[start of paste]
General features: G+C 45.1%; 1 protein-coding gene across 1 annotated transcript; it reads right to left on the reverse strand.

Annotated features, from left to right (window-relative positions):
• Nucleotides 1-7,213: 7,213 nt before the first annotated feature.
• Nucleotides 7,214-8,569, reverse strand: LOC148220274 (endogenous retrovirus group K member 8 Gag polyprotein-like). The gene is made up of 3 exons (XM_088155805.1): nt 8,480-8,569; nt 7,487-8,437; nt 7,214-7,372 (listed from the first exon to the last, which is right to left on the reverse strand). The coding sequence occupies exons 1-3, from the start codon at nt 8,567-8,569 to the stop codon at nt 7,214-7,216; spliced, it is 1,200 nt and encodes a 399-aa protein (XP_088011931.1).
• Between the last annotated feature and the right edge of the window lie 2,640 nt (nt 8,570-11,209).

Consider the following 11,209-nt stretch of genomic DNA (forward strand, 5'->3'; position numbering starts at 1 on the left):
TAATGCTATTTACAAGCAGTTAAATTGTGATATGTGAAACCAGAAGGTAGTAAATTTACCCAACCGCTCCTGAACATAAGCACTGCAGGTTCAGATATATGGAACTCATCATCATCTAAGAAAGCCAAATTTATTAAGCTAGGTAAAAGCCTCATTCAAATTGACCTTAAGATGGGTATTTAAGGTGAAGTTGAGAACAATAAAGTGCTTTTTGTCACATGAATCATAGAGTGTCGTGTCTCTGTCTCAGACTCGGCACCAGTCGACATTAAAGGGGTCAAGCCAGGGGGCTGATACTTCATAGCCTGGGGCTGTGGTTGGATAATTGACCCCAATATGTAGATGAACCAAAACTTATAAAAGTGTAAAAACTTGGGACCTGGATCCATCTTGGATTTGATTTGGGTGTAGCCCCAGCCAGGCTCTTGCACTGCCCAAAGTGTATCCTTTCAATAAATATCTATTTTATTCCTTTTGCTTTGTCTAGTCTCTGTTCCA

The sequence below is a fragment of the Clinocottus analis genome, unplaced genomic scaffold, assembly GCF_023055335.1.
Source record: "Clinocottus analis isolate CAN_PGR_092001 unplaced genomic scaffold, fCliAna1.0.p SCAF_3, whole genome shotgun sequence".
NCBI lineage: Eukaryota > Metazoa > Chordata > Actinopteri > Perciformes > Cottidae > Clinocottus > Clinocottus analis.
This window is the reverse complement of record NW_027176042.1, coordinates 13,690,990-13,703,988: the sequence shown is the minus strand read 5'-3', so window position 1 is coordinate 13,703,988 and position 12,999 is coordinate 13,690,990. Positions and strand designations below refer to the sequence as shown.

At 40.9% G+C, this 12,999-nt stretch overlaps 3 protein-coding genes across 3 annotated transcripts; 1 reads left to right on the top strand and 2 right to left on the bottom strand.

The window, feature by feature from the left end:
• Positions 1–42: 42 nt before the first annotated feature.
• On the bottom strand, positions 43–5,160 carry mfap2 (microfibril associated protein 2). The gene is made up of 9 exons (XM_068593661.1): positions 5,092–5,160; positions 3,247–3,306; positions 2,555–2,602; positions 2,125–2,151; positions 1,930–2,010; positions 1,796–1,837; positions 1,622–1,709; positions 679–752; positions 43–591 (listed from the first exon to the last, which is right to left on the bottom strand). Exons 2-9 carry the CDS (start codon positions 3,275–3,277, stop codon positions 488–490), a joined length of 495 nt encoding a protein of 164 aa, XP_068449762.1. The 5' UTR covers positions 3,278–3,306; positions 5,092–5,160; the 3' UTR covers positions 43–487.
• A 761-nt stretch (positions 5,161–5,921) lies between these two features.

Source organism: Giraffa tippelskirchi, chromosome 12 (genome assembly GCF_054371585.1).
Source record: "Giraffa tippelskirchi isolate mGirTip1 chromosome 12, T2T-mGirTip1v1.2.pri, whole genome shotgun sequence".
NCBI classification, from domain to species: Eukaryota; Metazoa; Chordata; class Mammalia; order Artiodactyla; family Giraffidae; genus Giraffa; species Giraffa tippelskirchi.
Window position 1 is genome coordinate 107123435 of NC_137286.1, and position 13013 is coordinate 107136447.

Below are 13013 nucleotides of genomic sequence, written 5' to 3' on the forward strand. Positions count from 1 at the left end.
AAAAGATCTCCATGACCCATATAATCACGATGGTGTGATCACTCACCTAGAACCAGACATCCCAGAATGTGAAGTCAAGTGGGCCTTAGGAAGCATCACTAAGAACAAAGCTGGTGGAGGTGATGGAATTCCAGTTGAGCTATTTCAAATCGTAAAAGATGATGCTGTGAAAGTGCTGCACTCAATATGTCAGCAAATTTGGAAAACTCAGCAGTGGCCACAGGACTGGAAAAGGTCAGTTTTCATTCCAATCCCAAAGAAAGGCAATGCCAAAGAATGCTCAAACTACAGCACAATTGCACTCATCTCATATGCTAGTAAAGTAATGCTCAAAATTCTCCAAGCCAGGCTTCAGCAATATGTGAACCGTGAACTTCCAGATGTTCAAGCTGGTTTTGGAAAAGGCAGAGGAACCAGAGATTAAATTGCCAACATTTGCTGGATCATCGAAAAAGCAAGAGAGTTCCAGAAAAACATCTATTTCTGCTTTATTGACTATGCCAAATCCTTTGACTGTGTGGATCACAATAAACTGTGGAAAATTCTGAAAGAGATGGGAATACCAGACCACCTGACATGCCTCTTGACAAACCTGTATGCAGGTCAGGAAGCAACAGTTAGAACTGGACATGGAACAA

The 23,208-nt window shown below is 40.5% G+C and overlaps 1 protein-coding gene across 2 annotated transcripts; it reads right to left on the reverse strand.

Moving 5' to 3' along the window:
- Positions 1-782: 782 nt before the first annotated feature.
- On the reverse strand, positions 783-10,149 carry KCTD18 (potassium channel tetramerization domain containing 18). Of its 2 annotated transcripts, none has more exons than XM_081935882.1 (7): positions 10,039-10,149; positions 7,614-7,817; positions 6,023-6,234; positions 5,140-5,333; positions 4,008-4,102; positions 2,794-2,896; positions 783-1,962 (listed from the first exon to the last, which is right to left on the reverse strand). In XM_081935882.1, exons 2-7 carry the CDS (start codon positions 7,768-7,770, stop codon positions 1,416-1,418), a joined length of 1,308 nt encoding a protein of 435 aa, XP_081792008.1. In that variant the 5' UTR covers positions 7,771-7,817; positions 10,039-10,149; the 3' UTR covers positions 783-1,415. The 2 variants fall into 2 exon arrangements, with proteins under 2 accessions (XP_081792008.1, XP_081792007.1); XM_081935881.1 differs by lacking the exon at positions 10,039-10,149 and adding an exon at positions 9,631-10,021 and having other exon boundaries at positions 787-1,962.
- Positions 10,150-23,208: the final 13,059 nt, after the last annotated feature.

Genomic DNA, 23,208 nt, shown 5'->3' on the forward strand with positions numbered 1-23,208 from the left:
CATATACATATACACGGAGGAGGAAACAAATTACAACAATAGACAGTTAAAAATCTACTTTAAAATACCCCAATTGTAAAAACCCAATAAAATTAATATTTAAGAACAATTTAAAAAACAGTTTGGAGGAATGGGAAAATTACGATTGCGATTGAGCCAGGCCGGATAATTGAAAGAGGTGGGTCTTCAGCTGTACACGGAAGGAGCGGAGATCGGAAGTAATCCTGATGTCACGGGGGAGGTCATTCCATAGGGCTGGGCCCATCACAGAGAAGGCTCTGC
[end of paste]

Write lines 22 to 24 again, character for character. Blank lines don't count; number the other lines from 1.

AAAAGATCTCCATGACCCATATAATCACGATGGTGTGATCACTCACCTAGAACCAGACATCCCAGAATGTGAAGTCAAGTGGGCCTTAGGAAGCATCACTAAGAACAAAGCTGGTGGAGGTGATGGAATTCCAGTTGAGCTATTTCAAATCGTAAAAGATGATGCTGTGAAAGTGCTGCACTCAATATGTCAGCAAATTTGGAAAACTCAGCAGTGGCCACAGGACTGGAAAAGGTCAGTTTTCATTCCAATCCCAAAGAAAGGCAATGCCAAAGAATGCTCAAACTACAGCACAATTGCACTCATCTCATATGCTAGTAAAGTAATGCTCAAAATTCTCCAAGCCAGGCTTCAGCAATATGTGAACCGTGAACTTCCAGATGTTCAAGCTGGTTTTGGAAAAGGCAGAGGAACCAGAGATTAAATTGCCAACATTTGCTGGATCATCGAAAAAGCAAGAGAGTTCCAGAAAAACATCTATTTCTGCTTTATTGACTATGCCAAATCCTTTGACTGTGTGGATCACAATAAACTGTGGAAAATTCTGAAAGAGATGGGAATACCAGACCACCTGACATGCCTCTTGACAAACCTGTATGCAGGTCAGGAAGCAACAGTTAGAACTGGACATGGAACAA

The 23,208-nt window shown below is 40.5% G+C and overlaps 1 protein-coding gene across 2 annotated transcripts; it reads right to left on the reverse strand.

Moving 5' to 3' along the window: